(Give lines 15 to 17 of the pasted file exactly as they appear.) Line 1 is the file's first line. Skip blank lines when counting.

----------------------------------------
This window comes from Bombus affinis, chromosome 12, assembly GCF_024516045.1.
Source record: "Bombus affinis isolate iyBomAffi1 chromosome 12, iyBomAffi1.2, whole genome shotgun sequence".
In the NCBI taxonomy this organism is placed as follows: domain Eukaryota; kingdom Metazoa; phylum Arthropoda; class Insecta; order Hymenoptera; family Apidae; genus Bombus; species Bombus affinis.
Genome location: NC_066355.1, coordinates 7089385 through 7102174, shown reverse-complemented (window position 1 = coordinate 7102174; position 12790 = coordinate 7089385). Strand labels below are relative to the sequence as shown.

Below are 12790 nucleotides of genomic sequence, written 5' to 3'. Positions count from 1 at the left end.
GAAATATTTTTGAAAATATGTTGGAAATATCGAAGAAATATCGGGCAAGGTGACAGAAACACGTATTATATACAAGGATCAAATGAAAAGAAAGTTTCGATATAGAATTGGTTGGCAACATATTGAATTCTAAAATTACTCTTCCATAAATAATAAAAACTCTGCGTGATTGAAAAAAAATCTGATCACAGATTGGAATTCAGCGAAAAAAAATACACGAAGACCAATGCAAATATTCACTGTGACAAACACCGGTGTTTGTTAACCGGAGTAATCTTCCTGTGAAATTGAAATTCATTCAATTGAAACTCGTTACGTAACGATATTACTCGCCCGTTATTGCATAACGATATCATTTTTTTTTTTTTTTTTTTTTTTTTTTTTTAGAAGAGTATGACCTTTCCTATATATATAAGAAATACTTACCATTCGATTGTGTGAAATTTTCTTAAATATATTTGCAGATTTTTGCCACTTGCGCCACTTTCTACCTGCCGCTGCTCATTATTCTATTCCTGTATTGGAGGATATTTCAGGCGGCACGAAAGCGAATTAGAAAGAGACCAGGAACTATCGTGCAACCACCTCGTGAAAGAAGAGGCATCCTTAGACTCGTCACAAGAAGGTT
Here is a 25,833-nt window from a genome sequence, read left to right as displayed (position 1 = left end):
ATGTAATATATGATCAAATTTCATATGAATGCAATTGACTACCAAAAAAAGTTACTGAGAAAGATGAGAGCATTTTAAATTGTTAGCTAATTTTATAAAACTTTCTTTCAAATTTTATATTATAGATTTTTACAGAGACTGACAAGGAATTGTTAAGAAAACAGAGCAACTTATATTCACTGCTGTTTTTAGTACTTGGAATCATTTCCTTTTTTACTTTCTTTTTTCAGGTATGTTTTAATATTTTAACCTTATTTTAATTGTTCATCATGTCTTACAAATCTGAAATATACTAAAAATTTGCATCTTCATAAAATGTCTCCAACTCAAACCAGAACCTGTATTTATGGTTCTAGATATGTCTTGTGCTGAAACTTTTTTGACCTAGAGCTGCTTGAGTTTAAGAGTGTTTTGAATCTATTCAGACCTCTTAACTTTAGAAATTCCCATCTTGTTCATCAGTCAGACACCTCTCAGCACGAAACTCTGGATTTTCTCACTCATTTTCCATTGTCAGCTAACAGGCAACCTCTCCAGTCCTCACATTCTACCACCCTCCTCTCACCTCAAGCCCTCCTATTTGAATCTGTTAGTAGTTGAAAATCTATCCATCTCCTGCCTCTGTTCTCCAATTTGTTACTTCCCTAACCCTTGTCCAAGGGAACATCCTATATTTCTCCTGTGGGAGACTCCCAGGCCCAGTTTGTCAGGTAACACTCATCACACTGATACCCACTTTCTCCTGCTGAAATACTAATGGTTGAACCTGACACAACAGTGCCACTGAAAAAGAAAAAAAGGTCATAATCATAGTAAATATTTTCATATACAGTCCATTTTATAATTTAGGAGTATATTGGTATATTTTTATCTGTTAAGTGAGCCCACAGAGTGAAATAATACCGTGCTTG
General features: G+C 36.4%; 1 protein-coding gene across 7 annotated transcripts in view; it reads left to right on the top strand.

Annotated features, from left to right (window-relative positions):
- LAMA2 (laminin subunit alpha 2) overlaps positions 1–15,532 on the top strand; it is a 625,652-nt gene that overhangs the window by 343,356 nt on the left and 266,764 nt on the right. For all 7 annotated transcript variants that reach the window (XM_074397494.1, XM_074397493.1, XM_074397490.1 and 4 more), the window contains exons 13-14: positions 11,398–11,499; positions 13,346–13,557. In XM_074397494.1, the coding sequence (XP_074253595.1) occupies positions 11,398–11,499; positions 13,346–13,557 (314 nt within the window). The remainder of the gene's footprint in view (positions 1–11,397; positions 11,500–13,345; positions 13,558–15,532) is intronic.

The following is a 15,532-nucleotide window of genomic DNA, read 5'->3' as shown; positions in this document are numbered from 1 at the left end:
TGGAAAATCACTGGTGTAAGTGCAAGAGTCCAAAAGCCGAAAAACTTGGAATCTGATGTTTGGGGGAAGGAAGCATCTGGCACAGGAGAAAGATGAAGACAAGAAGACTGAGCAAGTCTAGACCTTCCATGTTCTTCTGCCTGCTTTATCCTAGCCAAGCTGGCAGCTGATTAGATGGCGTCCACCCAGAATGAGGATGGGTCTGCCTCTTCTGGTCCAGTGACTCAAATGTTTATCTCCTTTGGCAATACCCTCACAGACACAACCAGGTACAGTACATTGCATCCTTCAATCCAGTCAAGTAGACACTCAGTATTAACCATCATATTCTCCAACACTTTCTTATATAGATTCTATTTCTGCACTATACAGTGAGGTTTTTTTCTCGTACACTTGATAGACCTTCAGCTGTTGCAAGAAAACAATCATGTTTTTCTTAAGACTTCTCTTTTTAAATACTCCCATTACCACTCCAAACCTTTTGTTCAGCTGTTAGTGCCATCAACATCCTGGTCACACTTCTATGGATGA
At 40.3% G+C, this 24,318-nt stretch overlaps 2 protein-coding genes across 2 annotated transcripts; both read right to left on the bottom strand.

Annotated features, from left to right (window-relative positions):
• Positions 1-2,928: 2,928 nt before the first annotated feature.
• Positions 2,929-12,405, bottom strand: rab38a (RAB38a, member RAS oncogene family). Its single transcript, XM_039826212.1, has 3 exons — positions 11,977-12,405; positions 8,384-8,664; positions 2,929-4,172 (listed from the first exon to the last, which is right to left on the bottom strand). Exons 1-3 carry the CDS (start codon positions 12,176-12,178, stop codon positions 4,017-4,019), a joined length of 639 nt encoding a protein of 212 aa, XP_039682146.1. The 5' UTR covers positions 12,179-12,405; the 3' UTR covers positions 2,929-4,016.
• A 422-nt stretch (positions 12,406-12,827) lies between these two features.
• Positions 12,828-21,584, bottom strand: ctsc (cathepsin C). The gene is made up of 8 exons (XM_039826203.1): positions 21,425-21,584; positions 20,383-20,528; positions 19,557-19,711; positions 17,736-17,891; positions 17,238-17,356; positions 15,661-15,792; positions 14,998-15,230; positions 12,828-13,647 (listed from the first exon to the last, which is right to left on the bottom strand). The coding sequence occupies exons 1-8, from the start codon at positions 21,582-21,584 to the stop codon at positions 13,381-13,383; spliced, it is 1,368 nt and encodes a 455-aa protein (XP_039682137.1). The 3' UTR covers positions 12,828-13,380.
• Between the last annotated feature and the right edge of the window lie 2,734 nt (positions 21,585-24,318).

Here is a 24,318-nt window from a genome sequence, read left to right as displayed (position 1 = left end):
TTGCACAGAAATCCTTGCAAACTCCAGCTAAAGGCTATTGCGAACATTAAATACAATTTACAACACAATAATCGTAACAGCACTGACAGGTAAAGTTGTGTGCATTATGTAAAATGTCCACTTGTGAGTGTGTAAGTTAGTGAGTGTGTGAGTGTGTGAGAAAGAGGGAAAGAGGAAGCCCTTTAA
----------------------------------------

Annotated features, from left to right (window-relative positions):
• Positions 1-2,928: 2,928 nt before the first annotated feature.
• Positions 2,929-12,405, bottom strand: rab38a (RAB38a, member RAS oncogene family). Its single transcript, XM_039826212.1, has 3 exons — positions 11,977-12,405; positions 8,384-8,664; positions 2,929-4,172 (listed from the first exon to the last, which is right to left on the bottom strand). Exons 1-3 carry the CDS (start codon positions 12,176-12,178, stop codon positions 4,017-4,019), a joined length of 639 nt encoding a protein of 212 aa, XP_039682146.1. The 5' UTR covers positions 12,179-12,405; the 3' UTR covers positions 2,929-4,016.